The New Eugenics – same as the Old Eugenics?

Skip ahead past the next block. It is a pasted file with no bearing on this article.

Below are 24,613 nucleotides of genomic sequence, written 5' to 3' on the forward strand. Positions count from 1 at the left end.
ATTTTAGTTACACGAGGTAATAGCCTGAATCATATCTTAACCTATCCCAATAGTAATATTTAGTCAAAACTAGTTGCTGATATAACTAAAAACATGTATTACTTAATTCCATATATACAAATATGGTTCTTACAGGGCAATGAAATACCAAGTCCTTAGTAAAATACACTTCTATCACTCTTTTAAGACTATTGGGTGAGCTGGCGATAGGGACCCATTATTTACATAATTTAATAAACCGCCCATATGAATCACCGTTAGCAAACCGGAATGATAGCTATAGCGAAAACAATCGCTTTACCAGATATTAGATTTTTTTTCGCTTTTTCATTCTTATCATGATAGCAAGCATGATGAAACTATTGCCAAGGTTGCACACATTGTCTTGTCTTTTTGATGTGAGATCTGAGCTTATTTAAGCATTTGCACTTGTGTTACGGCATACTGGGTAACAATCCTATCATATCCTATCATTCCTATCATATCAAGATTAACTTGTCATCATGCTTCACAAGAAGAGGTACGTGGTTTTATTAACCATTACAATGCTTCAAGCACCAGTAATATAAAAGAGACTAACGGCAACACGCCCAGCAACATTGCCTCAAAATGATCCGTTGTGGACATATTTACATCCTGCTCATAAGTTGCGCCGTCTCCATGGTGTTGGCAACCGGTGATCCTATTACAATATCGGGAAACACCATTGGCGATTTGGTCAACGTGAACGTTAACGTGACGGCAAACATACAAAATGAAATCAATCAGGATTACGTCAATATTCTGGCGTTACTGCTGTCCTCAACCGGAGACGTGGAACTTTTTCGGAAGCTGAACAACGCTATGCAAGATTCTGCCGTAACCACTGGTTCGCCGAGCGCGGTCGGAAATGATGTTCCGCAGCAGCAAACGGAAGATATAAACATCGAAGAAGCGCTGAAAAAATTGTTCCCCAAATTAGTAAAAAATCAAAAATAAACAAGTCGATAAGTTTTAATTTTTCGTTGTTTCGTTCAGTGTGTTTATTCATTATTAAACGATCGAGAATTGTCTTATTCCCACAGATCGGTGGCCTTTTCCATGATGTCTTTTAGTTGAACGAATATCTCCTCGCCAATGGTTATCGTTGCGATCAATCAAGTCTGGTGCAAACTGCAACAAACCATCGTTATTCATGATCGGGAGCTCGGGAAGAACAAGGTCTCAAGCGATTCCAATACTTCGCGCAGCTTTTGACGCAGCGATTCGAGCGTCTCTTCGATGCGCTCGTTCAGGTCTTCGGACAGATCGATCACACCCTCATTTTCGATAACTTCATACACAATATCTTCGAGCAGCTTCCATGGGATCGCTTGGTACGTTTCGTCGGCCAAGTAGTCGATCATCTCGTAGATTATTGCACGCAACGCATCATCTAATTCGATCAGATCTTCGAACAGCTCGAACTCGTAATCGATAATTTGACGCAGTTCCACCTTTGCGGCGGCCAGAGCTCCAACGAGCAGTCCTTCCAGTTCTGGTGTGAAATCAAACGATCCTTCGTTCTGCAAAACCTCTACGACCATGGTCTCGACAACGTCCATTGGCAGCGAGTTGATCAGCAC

Did I miss a memo? Has eugenics somehow become respectable again? Source There has been a lot of talk lately, in the blogosphere at least ( 1 , 2 , 3 , 4 , 5 ), about the idea of using molecular genetics to predict and select for higher intelligence in humans (through pre-implantation screening of embryos, for example). The prevailing view among many discussing this idea seems to be that if we can do it, we obviously should do it. The casualness with which this conclusion is reached is astonishing to me, given the history of humanity’s efforts in this area. To many commentators, it seems to be a given that having more intelligent people, across the population, is not only obviously a good thing, but one that supersedes any other considerations. Selecting for increased intelligence doesn’t sound so bad, when you phrase it like that, until you realise that it actually involves the converse – selecting against individuals with lower predicted intelligence. I am not ascribin